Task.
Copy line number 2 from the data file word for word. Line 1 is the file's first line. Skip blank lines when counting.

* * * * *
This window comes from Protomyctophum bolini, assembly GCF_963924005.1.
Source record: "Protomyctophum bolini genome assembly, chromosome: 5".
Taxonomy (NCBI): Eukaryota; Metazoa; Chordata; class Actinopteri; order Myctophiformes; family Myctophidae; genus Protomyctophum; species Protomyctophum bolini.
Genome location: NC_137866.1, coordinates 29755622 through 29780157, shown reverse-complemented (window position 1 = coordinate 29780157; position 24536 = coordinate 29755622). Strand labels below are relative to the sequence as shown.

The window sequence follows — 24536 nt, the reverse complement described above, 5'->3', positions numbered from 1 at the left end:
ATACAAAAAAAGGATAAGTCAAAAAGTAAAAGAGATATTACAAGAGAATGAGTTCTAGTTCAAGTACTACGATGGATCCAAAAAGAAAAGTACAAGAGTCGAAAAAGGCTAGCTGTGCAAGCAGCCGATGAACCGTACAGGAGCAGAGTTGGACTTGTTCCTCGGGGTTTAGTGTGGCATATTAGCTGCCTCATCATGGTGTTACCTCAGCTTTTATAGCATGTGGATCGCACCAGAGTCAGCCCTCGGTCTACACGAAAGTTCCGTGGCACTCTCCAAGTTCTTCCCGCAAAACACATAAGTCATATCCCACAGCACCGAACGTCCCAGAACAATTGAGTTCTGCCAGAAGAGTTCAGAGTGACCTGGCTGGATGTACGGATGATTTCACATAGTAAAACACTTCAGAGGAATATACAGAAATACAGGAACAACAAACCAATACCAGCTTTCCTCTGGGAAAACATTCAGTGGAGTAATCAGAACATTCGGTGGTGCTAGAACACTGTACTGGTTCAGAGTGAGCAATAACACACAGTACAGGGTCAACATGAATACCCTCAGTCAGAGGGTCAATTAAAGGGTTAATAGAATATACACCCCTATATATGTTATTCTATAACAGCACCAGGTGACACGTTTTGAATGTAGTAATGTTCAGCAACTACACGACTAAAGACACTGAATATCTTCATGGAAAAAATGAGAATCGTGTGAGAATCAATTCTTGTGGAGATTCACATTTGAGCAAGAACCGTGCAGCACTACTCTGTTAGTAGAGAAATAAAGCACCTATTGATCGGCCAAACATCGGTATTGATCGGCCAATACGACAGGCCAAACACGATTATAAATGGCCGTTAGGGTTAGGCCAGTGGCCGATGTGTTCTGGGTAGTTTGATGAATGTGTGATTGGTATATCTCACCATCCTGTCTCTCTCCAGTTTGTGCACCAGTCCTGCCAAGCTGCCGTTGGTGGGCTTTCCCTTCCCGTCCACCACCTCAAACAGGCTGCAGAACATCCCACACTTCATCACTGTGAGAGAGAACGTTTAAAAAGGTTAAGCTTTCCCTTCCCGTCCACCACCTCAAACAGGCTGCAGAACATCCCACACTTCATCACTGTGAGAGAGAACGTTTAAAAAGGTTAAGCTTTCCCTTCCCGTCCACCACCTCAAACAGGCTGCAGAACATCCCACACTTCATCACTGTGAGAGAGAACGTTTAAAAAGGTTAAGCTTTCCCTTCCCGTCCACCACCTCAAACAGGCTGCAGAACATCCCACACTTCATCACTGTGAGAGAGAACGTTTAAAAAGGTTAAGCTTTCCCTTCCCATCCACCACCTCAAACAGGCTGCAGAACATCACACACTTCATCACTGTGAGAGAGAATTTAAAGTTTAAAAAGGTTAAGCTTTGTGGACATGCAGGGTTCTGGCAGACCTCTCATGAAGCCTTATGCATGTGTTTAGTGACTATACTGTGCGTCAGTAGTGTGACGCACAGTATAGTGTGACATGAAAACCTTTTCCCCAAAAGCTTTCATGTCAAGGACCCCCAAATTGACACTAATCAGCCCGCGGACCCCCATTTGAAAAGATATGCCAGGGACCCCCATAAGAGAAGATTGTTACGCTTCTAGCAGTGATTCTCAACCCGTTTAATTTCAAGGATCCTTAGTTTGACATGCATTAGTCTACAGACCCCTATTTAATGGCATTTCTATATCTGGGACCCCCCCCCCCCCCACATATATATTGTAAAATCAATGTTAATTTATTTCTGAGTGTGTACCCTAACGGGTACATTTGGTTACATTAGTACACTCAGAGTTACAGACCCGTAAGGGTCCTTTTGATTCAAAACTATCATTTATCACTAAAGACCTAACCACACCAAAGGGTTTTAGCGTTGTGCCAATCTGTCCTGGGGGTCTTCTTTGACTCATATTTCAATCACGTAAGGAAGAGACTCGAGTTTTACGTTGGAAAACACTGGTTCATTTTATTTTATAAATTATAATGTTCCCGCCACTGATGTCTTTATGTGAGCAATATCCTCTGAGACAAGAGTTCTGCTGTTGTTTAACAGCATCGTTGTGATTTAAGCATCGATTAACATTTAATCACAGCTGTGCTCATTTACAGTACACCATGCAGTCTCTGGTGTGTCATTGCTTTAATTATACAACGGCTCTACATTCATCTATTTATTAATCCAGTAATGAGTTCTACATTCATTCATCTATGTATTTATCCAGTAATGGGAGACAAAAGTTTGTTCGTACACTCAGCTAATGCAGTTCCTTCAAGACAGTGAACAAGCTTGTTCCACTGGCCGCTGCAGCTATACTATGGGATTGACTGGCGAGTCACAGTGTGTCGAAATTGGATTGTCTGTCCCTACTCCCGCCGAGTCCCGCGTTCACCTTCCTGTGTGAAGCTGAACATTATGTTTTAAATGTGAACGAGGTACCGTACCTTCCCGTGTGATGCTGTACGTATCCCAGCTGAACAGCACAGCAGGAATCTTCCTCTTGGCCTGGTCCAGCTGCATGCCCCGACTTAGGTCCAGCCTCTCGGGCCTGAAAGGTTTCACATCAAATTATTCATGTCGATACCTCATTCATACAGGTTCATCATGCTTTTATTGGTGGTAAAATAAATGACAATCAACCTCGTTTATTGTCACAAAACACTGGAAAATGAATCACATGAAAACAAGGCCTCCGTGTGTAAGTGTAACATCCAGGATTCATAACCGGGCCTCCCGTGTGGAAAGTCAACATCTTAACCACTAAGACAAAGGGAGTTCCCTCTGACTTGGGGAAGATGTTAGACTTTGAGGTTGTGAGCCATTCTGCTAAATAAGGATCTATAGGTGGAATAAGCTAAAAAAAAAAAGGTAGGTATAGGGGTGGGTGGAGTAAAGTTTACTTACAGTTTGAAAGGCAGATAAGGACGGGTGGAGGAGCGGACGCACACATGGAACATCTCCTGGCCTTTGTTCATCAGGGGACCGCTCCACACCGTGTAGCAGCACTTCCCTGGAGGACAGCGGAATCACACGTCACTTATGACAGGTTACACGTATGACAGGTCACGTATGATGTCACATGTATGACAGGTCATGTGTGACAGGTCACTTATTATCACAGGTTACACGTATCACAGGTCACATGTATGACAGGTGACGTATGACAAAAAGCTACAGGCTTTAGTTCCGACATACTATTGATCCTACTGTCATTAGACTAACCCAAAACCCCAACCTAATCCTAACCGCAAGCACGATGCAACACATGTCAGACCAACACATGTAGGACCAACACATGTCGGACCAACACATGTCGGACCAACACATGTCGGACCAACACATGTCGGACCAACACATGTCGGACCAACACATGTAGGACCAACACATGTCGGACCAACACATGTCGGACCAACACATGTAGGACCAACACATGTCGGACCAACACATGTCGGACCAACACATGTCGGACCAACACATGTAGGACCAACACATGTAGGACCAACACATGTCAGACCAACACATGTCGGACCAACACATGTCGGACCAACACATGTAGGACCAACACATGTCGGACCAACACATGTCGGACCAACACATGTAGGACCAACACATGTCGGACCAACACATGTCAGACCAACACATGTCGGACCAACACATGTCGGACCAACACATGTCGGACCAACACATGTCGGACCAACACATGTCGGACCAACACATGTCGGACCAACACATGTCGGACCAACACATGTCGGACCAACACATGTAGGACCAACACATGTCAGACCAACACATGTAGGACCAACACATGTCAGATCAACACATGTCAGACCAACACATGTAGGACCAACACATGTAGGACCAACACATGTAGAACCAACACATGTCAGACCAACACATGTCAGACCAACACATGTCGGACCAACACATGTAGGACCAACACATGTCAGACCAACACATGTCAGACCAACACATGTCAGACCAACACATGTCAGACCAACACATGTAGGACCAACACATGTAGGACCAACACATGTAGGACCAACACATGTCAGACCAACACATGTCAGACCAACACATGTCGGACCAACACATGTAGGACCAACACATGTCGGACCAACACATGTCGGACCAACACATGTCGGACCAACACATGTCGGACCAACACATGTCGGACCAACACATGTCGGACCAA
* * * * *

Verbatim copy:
Source record: "Protomyctophum bolini genome assembly, chromosome: 5".